Lost Words Of Colonial America: A Glossary

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Diaper ( n. )

A rich silk material originally called d’Ypres (from Ypres, Belgium). A 1686 inventory included “four diaper table cloths.”

Eye servant ( n. )

A servant one had to keep one’s eye on. In 1717 William Byrd described one who “would make an admirable overseer where servants will do as they are bid, but eye servants who want an abundance of over looking are not so proper to be committed to his care.

Feeze 1. ( n. )

Fretful excitement or alarm. From Middle English fesen (to drive away). A 1647 Rhode Island document included: “Without making any assault upon his person or putting him in a fease.”

2. ( v. ) To drive away. In 1689 Cotton Mather wrote, “A Devil would … make her laugh to see how he feaz’d ’em about.”

Fishy ( adj .)

Drunk. Bleary eyes and turned-down mouth corners make a drunk resemble a fish. A 1737 Philadelphia newspaper described a man as “fishy.”

Flight ( n. )

A light fall of snow. From Old English fliht (a snowflake). A 1670 Massachusetts document recorded, “This day was the first flight of snow this winter.”

Flourish ( n. )

Sexual intercourse engaged in hastily. In 1709, f710, and 1711 William Byrd entered in his diary, “I gave my wife a flourish this morning.” (Once it was on the billiard table.)

Freak ( n. )

A whim, caprice, vagary. From Old English frek (quick). On March 16, 1770, John Rowe recorded in his diary, “Mr. Samuel Otis got into a mad freak tonight and broke a great many windows in the Town House.”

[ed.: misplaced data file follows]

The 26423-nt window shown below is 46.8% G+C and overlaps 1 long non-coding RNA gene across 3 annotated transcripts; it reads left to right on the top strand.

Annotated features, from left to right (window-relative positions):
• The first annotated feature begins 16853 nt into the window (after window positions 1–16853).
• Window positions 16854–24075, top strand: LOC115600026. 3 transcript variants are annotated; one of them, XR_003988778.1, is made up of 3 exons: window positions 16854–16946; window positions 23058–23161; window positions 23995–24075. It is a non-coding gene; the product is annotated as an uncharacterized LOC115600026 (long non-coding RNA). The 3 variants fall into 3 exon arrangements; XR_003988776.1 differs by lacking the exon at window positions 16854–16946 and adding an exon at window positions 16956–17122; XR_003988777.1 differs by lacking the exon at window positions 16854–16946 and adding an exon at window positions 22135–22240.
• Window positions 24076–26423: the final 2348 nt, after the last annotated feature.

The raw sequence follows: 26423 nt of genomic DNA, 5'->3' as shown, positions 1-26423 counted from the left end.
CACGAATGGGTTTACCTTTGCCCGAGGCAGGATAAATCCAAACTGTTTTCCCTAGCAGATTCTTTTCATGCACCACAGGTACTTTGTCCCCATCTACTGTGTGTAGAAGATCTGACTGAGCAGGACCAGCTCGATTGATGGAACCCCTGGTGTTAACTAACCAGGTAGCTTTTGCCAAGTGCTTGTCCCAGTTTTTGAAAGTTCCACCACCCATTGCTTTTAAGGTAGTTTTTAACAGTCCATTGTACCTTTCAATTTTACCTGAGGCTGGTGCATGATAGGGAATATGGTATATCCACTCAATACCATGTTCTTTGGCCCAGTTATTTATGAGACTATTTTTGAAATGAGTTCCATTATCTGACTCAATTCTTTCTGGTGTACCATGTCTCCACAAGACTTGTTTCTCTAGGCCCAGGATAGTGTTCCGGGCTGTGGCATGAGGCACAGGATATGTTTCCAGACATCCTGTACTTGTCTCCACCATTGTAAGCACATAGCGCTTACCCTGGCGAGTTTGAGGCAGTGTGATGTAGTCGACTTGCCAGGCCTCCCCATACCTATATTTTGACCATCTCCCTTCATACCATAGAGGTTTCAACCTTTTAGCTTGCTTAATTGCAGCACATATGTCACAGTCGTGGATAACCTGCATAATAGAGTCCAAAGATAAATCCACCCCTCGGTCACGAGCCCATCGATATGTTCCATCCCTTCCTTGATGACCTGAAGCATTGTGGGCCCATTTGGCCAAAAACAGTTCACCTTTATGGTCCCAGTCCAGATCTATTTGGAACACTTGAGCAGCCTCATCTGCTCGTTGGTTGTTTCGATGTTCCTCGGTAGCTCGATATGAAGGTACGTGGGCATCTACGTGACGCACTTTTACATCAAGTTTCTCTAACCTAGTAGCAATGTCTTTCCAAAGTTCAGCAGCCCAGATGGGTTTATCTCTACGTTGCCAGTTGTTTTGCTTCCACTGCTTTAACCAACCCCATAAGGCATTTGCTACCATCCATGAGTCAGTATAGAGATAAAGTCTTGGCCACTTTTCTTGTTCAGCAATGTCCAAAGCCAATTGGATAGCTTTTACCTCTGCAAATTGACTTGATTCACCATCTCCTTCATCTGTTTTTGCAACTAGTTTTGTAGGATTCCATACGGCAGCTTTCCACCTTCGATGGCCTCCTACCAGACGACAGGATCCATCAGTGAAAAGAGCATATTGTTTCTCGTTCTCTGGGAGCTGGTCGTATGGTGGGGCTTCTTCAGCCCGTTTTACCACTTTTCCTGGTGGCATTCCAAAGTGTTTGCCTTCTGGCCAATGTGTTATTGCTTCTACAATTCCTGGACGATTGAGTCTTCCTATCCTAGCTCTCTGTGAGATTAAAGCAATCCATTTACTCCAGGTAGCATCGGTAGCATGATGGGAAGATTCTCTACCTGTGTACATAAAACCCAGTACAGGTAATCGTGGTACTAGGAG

Fribble ( n. )

A frivolous thing or person. In 1774 Philip Fithian referred to “manv womanish fribbles.”

 

Gallinipper ( n. )

A large biting mosquito or other insect; a gaily (bold) nipper. A 1701 document bewailed, “Poor brother Jenkins was baited to death with musquitoes and blood thirsty Gal-Knippers.”

Gossip ( n. )

1. Godparent. From Anglo-Saxon god sib (God related). In 1714 William Byrd recorded, “There came abundance of company and I and Dick Kennon with Jenny Boiling were gossips.”

2. Companion. In 1675 Mary Rowlandson, while a captive of Indians, wrote, “I … invited my master and mistress to dinner, but the proud gossip, because I served them both in one dish, would eat nothing.”

 

Gynecandrical ( adj. )

Common to both men and women. In 1684 Increase Mather deplored the fact that “there are questions regarding gynecandrical dancing or that which is commonly called mixed or promiscuous dancing viz men and women together. Now this we affirm to be utterly unlawful and it cannot be tolerated in such a place as New England without great sin.”

Pot valiant ( adj. )

Courageous, valiant, stimulated by drink. In 1696 Gurdon Saltonstall wrote, “Foolish if not potvaliant firing and shooting off guns.”

Punk ( n. )

A prostitute. A character in a 1777 play said, “Rolling along arm in arm with his punk.”

Secret ( n. )

A privy. A 1787 Baltimore newspaper offered, “To be rented, a three story Brick House … with a large Smoke House & Secret, a large yard.”

Solemncholy ( adj .)

Excessively solemn. In 1773 Philip Fithian wrote, “Being very solemncholy and somewhat tired, I concluded to stay there all night.”

Undertaker ( n. )

An entrepreneur; one who undertakes something. In 1631 Thomas Dudley referred to “one of the five undertakers here, for the joint stock of the company.”

Vault ( n. )

A privy. Capt. Thomas Preston told of an event shortly before the Boston Massacre in 1770: “Two of the 29th going through Gray’s ropewalk, the ropemakers insultingly asked them if they would empty a vault … from words they went to blows.”